|• Body||Board of Supervisors|
|• President||William Poston (unknown party) (Party Unknown)|
|• Total||7.89 sq mi (20.42 km2)|
|• Land||7.36 sq mi (19.06 km2)|
|• Water||0.53 sq mi (1.36 km2)|
| • Estimate |
|• Density||1,409.24/sq mi (544.08/km2)|
|Time zone||UTC-5 (EST)|
|• Summer (DST)||UTC-4 (EDT)|
|Area codes||724, 878|
Harrison Township is a township in Allegheny County in the U.S. state of Pennsylvania. The population was 10,461 at the 2010 census. Pennsylvania Route 28 passes through Harrison Township connecting Kittanning to the northeast and Pittsburgh to the southwest. Allegheny Technologies has extensive steel mill facilities in Harrison Township, including its Allegheny Ludlum Brackenridge Works. Harrison Township is located at the far northeast corner of Allegheny County. Its northern border is the Butler County line and the Allegheny River forms the township's eastern boundary with Westmoreland County. Its northeast corner also touches Armstrong County.
Harrison Township is located at(40.626826, -79.724797).
According to the United States Census Bureau, the township has a total area of 7.7 square miles (20 km2), of which 7.3 square miles (19 km2) is land and 0.5 square miles (1.3 km2), or 5.95%, is water.
There are several distinct sections of Harrison Township that form communities:
Harrison Township has four land borders with Buffalo Township in Butler County to the north, Brackenridge to the south-southwest, Tarentum to the southwest and Fawn Township to the west. Across the Allegheny River in Westmoreland County to the east, Harrison Township runs adjacent with Allegheny Township and Lower Burrell
|U.S. Decennial Census|
As of the census of 2000, there were 10,934 people, 4,796 households, and 3,126 families residing in the township. The population density was 1,503.6 people per square mile (580.7/km2). There were 5,246 housing units at an average density of 721.4/sq mi (278.6/km2). The racial makeup of the township was 94.81% White, 3.69% Black or African American, 0.05% Native American, 0.41% Asian, 0.11% from other races, and 0.91% from two or more races. Hispanic or Latino of any race were 0.55% of the population.
There were 4,796 households, out of which 25.9% had children under the age of 18 living with them, 48.4% were married couples living together, 13.2% had a female householder with no husband present, and 34.8% were non-families. 31.7% of all households were made up of individuals, and 16.9% had someone living alone who was 65 years of age or older. The average household size was 2.27 and the average family size was 2.83.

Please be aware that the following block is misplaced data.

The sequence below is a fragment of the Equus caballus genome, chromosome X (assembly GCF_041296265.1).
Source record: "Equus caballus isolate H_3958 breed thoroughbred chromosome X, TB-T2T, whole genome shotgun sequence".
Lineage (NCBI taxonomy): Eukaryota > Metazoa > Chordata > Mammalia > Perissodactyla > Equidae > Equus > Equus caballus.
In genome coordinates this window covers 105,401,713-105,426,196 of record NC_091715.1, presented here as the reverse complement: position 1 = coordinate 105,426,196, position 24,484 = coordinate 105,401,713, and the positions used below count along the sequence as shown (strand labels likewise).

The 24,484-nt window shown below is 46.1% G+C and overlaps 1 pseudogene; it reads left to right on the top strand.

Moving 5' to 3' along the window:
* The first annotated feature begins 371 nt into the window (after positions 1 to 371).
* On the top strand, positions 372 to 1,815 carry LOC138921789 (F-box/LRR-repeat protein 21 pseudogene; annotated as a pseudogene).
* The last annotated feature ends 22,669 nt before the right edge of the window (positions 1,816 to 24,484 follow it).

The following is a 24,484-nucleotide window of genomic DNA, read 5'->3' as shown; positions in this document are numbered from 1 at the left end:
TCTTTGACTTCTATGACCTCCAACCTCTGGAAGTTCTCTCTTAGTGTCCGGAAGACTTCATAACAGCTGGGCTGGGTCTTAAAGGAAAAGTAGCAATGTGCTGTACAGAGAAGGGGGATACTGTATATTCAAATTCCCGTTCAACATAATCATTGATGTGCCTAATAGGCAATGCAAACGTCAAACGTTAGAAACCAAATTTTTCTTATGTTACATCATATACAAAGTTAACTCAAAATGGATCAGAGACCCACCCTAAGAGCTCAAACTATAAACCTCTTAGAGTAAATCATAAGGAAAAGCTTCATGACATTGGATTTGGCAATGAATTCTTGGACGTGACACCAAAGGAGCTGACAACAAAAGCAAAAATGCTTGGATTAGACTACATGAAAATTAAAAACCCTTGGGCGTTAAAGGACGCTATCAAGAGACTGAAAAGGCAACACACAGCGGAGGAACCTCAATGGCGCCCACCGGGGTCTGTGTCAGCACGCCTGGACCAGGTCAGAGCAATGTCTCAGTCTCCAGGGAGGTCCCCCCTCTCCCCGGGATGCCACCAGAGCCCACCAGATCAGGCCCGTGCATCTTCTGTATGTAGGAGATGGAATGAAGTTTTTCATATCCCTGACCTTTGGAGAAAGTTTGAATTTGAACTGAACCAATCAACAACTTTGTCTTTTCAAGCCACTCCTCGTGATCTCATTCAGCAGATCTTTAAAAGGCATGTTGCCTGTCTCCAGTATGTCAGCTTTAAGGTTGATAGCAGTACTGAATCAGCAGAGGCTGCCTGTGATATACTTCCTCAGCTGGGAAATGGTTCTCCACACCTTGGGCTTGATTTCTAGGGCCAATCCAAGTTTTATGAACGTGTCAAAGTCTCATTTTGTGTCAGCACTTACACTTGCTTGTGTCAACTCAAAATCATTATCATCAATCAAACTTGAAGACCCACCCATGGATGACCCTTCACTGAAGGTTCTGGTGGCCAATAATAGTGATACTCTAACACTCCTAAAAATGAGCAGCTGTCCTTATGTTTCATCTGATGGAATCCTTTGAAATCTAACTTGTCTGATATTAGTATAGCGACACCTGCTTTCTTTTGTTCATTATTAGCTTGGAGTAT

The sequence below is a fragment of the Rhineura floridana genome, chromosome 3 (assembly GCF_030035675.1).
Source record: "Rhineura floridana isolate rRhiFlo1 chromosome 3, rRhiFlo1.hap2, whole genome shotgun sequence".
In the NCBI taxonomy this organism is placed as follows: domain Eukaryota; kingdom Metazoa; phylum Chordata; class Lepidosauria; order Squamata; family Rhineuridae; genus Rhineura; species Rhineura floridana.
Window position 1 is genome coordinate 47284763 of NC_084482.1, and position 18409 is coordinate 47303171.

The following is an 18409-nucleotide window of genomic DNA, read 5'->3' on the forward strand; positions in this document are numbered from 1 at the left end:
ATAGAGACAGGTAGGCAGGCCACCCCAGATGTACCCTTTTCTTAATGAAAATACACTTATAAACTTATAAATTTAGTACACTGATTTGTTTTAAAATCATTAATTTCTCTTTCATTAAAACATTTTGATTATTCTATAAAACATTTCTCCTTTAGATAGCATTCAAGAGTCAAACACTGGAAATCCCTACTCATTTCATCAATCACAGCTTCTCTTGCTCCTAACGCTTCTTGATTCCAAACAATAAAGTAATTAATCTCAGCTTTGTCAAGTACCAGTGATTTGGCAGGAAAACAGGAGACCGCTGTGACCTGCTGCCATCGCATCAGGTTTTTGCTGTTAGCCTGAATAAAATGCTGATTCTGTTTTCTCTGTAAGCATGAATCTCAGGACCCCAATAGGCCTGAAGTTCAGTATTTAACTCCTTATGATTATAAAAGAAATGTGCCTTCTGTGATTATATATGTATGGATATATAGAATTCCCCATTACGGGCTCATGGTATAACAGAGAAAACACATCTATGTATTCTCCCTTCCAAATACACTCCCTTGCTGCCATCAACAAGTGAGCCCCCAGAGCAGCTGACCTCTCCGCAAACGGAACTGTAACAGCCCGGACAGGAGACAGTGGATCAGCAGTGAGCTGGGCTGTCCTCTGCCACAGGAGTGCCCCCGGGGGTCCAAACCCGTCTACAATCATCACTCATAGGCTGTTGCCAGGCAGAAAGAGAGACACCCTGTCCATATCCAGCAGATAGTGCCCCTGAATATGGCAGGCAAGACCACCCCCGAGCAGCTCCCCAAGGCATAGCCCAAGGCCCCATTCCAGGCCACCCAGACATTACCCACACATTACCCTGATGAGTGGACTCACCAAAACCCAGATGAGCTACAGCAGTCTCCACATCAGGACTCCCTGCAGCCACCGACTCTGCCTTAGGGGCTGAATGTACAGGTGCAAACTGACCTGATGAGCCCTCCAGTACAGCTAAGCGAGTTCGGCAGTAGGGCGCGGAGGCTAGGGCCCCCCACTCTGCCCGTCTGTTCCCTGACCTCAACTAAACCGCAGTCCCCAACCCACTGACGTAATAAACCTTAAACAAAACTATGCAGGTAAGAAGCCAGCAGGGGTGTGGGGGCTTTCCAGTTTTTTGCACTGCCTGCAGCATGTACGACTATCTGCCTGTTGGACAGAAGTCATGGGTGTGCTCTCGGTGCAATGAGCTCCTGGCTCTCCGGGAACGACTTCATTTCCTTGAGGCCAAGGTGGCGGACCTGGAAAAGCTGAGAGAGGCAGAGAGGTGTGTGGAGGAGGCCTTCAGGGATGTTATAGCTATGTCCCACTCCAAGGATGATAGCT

In the township, the population was spread out, with 21.0% under the age of 18, 6.7% from 18 to 24, 26.6% from 25 to 44, 23.7% from 45 to 64, and 22.1% who were 65 years of age or older. The median age was 43 years. For every 100 females, there were 86.0 males. For every 100 females age 18 and over, there were 81.5 males.
The median income for a household in the township was $33,482, and the median income for a family was $42,309. Males had a median income of $36,743 versus $22,111 for females. The per capita income for the township was $18,011. About 9.6% of families and 11.4% of the population were below the poverty line, including 20.3% of those under age 18 and 8.1% of those age 65 or over.
|2016||55% 2,564||42% 1,967||4% 162|
|2012||51% 2,265||47% 2,089||2% 47|
See also: List of museums in Pennsylvania
The Community Library of Allegheny Valley, Harrison Branch serves the township.
The Burtner House located in Harrison Township. This is a historical landmarks. They hold the Strawberry Festival every summer.
Several parks are located throughout the township: Harrison Hills Park is a county park located in the northeast area of the township; the Natrona neighborhood has a community playground and riverfront park.
Harrison Township is within the Highlands School District. Highlands High School (9–12), Highlands Middle School (6–8), the district's Buildings and Grounds Complex (maintenance), and Highlands School District administrative offices are in the township. Highlands Golden Rams Stadium (track and football), tennis courts, a soccer field, and the Highlands Community Center are adjacent to the middle school; and several baseball fields are next to the high school.
Historical schools, which are now closed, include: Natrona High School, later used for the Wood Street Elementary School (K–6), then sold and converted into apartments; Riverview Elementary School, used for the administrative offices since the early 1980s, slated to be sold after January 2012; and Birdville Elementary School, which was converted into the Citizens Hose Volunteer Fire Department. Heights Elementary School (K–5) was reassigned as the Heights Early Childhood Center (Kindergarten, the Pre-K Counts Program, Head Start, and the YMCA Before/After Childcare Program) in late June 2011; it closed in June 2012.